Since New York’s earliest days, church organizations have held a considerable amount of the city’s real estate, which they use not only for direct religious services, but also as a means of generating income. Over the past year, we witnessed the destruction of one of the oldest properties of the kind, as the 119 year old Bancroft Building has been reduced to a pile of red brick rubble.
Satellite skylines across the water from Manhattan are a curious phenomenon: they appear to stay frozen in time for decades until they hit sudden, and typically large, growth spurts. As Lower Manhattan was still reeling from the tragedy of 9/11, Jersey City sprouted a forest of cranes. East of the Financial District, the current decade has ushered Downtown Brooklyn’s skyscraper renaissance, as its solitary peaks are now morphing into manmade canyons. Yet as 2015 draws to a close, Long Island City is set to command development watchers’ attention, and the region’s perpetual skyline underdog is about to undergo a complete overhaul.
As the city edges towards its 2020 population forecast, the Museum of the City of New York is delving into our decades-long struggle to shelter the poorest residents with a new exhibit on the history of affordable housing. To celebrate the exhibit’s opening, the museum hosted a panel Thursday night, where a collection of real estate executives debated whether de Blasio’s ambitious plan to build or preserve 200,000 units would make a dent in the city’s affordable housing crisis.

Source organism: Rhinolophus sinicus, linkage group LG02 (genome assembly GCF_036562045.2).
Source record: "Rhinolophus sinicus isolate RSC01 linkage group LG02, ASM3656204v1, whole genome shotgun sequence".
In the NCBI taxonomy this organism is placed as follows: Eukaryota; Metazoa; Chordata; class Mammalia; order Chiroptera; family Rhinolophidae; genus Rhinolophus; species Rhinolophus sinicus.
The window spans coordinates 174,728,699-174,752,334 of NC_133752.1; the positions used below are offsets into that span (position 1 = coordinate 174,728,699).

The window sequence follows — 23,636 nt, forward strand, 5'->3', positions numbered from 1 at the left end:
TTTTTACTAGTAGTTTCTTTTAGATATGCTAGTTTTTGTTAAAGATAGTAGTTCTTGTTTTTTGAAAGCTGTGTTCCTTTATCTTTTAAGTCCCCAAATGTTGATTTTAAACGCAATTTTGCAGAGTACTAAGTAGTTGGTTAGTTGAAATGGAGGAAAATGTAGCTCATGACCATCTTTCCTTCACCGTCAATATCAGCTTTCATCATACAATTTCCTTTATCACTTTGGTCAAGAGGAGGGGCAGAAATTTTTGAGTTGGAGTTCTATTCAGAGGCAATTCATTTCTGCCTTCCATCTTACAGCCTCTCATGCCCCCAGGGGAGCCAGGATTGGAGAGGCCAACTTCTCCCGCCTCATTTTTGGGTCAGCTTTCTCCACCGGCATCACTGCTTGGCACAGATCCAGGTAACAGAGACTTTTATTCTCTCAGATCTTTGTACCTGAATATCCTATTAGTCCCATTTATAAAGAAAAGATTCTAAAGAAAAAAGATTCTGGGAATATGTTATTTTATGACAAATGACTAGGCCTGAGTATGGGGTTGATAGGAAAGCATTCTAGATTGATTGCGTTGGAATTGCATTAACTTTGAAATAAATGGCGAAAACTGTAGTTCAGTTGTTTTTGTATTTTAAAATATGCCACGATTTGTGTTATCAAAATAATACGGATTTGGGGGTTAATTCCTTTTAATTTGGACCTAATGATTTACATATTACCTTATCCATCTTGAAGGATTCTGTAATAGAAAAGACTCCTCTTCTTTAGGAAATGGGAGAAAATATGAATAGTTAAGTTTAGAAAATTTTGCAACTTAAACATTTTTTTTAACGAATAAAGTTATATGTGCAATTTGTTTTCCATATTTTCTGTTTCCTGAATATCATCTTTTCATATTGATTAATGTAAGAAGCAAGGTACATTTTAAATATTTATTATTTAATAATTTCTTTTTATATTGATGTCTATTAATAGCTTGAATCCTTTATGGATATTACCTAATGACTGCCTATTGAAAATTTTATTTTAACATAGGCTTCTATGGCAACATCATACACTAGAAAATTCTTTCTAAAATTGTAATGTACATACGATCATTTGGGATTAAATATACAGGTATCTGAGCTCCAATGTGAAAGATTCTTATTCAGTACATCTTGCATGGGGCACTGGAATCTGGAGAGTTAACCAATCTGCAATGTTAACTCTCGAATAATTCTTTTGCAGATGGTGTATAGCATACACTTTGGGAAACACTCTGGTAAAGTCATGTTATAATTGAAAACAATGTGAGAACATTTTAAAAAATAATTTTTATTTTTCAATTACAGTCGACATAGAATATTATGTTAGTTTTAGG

On the last day of July, the de Blasio administration quietly introduced a key piece of its plan to build 80,000 affordable units of housing: mandatory inclusionary zoning. The plan will require market-rate developers to set aside at least 25% of their units in each new building as affordable housing. As the city rezones several neighborhoods across the five boroughs, they’ll impose the policy along with the updated zoning—beginning with East New York.
The Citizens Budget Commission released a report earlier this week that predicted the MTA wouldn’t be able to fully repair all 467 of its subway stations until 2067, with suggestions on how the transit authority could finance repairs faster. The group suggested raising money through public-private partnerships, which can be incredibly effective. But when they’re negotiated poorly, these partnerships can cost cities and states millions.